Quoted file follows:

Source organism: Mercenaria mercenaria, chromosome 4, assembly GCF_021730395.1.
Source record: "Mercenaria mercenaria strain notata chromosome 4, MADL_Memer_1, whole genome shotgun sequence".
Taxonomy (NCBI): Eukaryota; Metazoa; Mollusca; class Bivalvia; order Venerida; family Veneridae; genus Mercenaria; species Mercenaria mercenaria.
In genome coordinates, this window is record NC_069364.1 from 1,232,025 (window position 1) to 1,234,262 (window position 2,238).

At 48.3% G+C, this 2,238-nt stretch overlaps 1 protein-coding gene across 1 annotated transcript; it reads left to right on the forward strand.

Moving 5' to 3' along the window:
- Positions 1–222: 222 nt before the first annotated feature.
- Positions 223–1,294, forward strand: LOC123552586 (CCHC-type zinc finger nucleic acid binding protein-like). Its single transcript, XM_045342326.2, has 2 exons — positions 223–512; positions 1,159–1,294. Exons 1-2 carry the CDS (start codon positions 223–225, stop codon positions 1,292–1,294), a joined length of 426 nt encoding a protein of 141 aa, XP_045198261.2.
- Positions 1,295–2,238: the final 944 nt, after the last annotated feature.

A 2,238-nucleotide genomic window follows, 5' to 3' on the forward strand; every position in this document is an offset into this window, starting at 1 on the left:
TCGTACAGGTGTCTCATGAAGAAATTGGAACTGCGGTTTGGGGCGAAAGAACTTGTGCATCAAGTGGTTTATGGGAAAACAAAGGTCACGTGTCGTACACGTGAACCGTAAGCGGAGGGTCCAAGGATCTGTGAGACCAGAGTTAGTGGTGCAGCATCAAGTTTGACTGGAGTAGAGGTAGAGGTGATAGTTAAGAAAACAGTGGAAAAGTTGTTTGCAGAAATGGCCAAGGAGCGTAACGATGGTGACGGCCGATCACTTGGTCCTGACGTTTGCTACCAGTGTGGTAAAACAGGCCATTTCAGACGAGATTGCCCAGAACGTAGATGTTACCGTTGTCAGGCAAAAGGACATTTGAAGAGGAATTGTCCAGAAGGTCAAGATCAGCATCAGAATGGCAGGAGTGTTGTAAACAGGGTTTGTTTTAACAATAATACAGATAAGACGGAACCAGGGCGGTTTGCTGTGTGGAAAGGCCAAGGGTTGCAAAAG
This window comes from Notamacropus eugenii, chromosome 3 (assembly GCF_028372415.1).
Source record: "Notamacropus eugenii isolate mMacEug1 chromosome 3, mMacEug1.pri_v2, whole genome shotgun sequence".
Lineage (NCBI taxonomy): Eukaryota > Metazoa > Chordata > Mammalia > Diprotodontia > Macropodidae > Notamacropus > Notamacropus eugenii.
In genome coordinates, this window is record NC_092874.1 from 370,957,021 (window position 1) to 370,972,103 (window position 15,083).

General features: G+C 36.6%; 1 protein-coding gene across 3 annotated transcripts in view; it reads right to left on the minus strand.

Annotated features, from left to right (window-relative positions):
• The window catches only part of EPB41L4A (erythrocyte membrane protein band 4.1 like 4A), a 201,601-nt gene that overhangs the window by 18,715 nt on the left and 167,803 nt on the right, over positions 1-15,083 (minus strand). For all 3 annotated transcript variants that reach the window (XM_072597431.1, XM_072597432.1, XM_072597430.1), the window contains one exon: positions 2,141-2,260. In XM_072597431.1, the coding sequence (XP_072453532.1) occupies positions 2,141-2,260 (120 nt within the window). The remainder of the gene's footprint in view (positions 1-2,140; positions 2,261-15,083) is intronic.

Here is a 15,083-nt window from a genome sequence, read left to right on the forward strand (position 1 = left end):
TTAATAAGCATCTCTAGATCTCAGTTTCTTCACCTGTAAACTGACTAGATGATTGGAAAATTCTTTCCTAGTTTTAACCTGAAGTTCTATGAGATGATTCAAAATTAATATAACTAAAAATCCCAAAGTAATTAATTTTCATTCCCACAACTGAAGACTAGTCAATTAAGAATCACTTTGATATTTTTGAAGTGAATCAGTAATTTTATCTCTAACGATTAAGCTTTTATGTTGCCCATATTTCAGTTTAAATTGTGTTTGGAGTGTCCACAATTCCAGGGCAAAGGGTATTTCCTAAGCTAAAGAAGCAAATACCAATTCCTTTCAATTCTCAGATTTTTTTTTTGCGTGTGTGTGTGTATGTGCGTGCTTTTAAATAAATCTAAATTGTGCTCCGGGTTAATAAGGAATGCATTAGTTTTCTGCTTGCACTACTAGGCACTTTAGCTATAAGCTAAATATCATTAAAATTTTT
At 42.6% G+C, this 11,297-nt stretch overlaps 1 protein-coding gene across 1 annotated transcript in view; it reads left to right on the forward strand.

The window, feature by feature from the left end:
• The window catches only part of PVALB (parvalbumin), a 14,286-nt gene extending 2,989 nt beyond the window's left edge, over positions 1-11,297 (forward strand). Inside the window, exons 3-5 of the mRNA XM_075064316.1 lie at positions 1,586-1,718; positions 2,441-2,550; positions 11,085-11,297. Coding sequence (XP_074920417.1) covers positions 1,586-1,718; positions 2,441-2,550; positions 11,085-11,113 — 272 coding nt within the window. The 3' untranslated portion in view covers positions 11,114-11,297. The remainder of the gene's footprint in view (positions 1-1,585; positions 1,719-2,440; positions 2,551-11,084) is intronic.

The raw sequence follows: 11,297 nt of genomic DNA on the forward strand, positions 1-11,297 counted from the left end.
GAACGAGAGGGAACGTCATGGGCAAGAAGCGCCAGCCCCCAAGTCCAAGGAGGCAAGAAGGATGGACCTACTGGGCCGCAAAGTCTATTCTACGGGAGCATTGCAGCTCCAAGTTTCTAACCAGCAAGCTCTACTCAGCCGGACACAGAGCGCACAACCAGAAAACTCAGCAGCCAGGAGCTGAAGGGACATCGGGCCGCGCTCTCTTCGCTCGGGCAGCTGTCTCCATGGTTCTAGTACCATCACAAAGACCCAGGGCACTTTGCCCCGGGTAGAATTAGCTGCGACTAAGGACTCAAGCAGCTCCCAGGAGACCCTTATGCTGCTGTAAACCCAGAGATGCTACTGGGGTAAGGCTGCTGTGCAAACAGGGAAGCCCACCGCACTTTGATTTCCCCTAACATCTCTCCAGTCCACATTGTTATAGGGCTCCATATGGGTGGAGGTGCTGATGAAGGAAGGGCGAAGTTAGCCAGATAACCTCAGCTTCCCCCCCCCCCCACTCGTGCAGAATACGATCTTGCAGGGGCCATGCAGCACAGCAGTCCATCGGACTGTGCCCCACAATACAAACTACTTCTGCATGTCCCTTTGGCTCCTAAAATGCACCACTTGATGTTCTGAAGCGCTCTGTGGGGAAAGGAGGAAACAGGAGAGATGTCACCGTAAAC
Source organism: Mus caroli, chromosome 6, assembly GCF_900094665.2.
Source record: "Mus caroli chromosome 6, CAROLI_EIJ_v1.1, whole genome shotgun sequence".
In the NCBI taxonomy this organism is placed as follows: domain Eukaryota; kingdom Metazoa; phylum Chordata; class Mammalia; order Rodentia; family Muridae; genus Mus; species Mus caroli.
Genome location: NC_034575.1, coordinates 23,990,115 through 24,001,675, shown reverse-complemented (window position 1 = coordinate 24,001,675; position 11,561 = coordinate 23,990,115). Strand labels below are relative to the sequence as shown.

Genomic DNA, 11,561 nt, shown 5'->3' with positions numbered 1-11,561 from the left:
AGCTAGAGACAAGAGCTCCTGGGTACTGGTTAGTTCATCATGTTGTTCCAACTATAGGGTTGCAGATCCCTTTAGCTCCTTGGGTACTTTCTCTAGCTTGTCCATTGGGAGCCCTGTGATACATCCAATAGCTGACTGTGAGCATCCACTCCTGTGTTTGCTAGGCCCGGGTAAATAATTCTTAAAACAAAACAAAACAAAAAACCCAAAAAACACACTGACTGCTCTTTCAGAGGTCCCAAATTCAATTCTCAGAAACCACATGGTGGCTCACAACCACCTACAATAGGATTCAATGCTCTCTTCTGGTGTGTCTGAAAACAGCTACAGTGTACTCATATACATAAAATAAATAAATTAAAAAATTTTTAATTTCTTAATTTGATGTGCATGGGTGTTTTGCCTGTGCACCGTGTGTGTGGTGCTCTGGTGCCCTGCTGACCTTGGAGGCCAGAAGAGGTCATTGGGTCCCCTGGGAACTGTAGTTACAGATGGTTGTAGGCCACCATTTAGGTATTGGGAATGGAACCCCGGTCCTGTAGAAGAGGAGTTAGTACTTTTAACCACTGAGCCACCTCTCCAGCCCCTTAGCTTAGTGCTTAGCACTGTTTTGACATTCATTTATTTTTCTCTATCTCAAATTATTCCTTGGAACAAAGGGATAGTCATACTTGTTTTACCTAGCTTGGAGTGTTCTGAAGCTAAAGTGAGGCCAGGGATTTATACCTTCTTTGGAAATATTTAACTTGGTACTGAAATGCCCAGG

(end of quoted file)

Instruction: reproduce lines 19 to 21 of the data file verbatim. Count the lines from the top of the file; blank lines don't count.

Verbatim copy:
Here is a 15,083-nt window from a genome sequence, read left to right on the forward strand (position 1 = left end):
TTAATAAGCATCTCTAGATCTCAGTTTCTTCACCTGTAAACTGACTAGATGATTGGAAAATTCTTTCCTAGTTTTAACCTGAAGTTCTATGAGATGATTCAAAATTAATATAACTAAAAATCCCAAAGTAATTAATTTTCATTCCCACAACTGAAGACTAGTCAATTAAGAATCACTTTGATATTTTTGAAGTGAATCAGTAATTTTATCTCTAACGATTAAGCTTTTATGTTGCCCATATTTCAGTTTAAATTGTGTTTGGAGTGTCCACAATTCCAGGGCAAAGGGTATTTCCTAAGCTAAAGAAGCAAATACCAATTCCTTTCAATTCTCAGATTTTTTTTTTGCGTGTGTGTGTGTATGTGCGTGCTTTTAAATAAATCTAAATTGTGCTCCGGGTTAATAAGGAATGCATTAGTTTTCTGCTTGCACTACTAGGCACTTTAGCTATAAGCTAAATATCATTAAAATTTTT
At 42.6% G+C, this 11,297-nt stretch overlaps 1 protein-coding gene across 1 annotated transcript in view; it reads left to right on the forward strand.